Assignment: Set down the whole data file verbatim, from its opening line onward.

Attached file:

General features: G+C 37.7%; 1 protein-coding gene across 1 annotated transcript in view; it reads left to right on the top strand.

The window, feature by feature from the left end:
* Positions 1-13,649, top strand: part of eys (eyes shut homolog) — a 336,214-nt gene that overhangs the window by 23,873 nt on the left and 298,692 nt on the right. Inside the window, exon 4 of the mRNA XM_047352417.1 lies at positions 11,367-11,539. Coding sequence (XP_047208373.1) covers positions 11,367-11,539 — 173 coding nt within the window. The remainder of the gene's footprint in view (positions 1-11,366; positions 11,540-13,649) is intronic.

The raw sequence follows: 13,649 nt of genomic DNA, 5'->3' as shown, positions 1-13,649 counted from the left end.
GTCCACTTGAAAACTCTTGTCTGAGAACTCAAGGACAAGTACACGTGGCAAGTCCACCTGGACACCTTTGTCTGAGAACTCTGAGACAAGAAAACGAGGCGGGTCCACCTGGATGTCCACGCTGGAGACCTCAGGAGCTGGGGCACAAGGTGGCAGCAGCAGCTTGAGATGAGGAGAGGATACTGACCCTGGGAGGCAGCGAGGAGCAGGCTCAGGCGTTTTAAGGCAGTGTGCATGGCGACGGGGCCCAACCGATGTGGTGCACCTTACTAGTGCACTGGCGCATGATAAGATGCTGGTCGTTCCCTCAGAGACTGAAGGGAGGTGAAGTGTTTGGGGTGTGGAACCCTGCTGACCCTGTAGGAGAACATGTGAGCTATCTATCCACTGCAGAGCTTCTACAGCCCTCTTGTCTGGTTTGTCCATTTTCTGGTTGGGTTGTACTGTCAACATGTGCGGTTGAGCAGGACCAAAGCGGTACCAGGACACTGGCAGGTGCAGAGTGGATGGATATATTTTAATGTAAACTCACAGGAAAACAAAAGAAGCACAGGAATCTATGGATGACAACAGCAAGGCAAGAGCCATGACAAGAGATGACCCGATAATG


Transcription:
General features: G+C 37.7%; 1 protein-coding gene across 1 annotated transcript in view; it reads left to right on the top strand.

The window, feature by feature from the left end:
* Positions 1-13,649, top strand: part of eys (eyes shut homolog) — a 336,214-nt gene that overhangs the window by 23,873 nt on the left and 298,692 nt on the right. Inside the window, exon 4 of the mRNA XM_047352417.1 lies at positions 11,367-11,539. Coding sequence (XP_047208373.1) covers positions 11,367-11,539 — 173 coding nt within the window. The remainder of the gene's footprint in view (positions 1-11,366; positions 11,540-13,649) is intronic.

The raw sequence follows: 13,649 nt of genomic DNA, 5'->3' as shown, positions 1-13,649 counted from the left end.
GTCCACTTGAAAACTCTTGTCTGAGAACTCAAGGACAAGTACACGTGGCAAGTCCACCTGGACACCTTTGTCTGAGAACTCTGAGACAAGAAAACGAGGCGGGTCCACCTGGATGTCCACGCTGGAGACCTCAGGAGCTGGGGCACAAGGTGGCAGCAGCAGCTTGAGATGAGGAGAGGATACTGACCCTGGGAGGCAGCGAGGAGCAGGCTCAGGCGTTTTAAGGCAGTGTGCATGGCGACGGGGCCCAACCGATGTGGTGCACCTTACTAGTGCACTGGCGCATGATAAGATGCTGGTCGTTCCCTCAGAGACTGAAGGGAGGTGAAGTGTTTGGGGTGTGGAACCCTGCTGACCCTGTAGGAGAACATGTGAGCTATCTATCCACTGCAGAGCTTCTACAGCCCTCTTGTCTGGTTTGTCCATTTTCTGGTTGGGTTGTACTGTCAACATGTGCGGTTGAGCAGGACCAAAGCGGTACCAGGACACTGGCAGGTGCAGAGTGGATGGATATATTTTAATGTAAACTCACAGGAAAACAAAAGAAGCACAGGAATCTATGGATGACAACAGCAAGGCAAGAGCCATGACAAGAGATGACCCGATAATG